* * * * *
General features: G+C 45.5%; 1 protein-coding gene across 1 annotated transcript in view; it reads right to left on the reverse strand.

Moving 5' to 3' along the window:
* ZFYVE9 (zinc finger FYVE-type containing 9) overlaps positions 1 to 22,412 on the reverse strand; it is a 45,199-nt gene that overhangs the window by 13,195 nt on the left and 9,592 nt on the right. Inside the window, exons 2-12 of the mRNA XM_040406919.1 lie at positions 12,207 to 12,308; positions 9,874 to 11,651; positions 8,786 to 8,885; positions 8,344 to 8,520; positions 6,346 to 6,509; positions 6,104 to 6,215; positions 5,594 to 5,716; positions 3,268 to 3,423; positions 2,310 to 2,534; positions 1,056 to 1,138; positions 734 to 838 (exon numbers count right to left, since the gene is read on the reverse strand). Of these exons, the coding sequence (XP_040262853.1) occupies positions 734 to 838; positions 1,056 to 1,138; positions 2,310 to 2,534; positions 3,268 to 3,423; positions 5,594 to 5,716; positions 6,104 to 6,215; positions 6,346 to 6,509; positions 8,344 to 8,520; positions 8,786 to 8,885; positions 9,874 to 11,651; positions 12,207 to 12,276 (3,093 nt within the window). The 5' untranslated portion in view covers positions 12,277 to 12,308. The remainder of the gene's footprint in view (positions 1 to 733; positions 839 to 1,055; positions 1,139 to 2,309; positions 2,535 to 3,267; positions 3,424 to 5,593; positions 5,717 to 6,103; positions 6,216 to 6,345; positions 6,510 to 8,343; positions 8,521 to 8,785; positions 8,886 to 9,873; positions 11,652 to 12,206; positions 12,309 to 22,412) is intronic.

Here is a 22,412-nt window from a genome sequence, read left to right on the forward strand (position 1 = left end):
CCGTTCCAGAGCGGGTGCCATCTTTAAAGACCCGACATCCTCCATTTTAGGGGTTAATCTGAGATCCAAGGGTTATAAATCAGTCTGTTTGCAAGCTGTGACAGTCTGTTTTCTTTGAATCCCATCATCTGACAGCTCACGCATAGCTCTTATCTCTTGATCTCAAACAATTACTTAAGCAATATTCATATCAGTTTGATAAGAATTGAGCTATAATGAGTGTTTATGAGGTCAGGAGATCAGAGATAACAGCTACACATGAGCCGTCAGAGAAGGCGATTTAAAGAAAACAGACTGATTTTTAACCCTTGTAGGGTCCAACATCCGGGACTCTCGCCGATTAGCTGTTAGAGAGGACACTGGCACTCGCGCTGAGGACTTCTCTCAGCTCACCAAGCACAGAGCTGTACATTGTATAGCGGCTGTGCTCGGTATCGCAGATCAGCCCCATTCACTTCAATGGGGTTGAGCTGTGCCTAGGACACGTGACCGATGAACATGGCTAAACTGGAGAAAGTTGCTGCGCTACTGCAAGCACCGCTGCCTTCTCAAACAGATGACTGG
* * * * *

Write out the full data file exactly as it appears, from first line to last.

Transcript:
General features: G+C 45.5%; 1 protein-coding gene across 1 annotated transcript in view; it reads right to left on the reverse strand.

Moving 5' to 3' along the window:
* ZFYVE9 (zinc finger FYVE-type containing 9) overlaps positions 1 to 22,412 on the reverse strand; it is a 45,199-nt gene that overhangs the window by 13,195 nt on the left and 9,592 nt on the right. Inside the window, exons 2-12 of the mRNA XM_040406919.1 lie at positions 12,207 to 12,308; positions 9,874 to 11,651; positions 8,786 to 8,885; positions 8,344 to 8,520; positions 6,346 to 6,509; positions 6,104 to 6,215; positions 5,594 to 5,716; positions 3,268 to 3,423; positions 2,310 to 2,534; positions 1,056 to 1,138; positions 734 to 838 (exon numbers count right to left, since the gene is read on the reverse strand). Of these exons, the coding sequence (XP_040262853.1) occupies positions 734 to 838; positions 1,056 to 1,138; positions 2,310 to 2,534; positions 3,268 to 3,423; positions 5,594 to 5,716; positions 6,104 to 6,215; positions 6,346 to 6,509; positions 8,344 to 8,520; positions 8,786 to 8,885; positions 9,874 to 11,651; positions 12,207 to 12,276 (3,093 nt within the window). The 5' untranslated portion in view covers positions 12,277 to 12,308. The remainder of the gene's footprint in view (positions 1 to 733; positions 839 to 1,055; positions 1,139 to 2,309; positions 2,535 to 3,267; positions 3,424 to 5,593; positions 5,717 to 6,103; positions 6,216 to 6,345; positions 6,510 to 8,343; positions 8,521 to 8,785; positions 8,886 to 9,873; positions 11,652 to 12,206; positions 12,309 to 22,412) is intronic.

Here is a 22,412-nt window from a genome sequence, read left to right on the forward strand (position 1 = left end):
CCGTTCCAGAGCGGGTGCCATCTTTAAAGACCCGACATCCTCCATTTTAGGGGTTAATCTGAGATCCAAGGGTTATAAATCAGTCTGTTTGCAAGCTGTGACAGTCTGTTTTCTTTGAATCCCATCATCTGACAGCTCACGCATAGCTCTTATCTCTTGATCTCAAACAATTACTTAAGCAATATTCATATCAGTTTGATAAGAATTGAGCTATAATGAGTGTTTATGAGGTCAGGAGATCAGAGATAACAGCTACACATGAGCCGTCAGAGAAGGCGATTTAAAGAAAACAGACTGATTTTTAACCCTTGTAGGGTCCAACATCCGGGACTCTCGCCGATTAGCTGTTAGAGAGGACACTGGCACTCGCGCTGAGGACTTCTCTCAGCTCACCAAGCACAGAGCTGTACATTGTATAGCGGCTGTGCTCGGTATCGCAGATCAGCCCCATTCACTTCAATGGGGTTGAGCTGTGCCTAGGACACGTGACCGATGAACATGGCTAAACTGGAGAAAGTTGCTGCGCTACTGCAAGCACCGCTGCCTTCTCAAACAGATGACTGG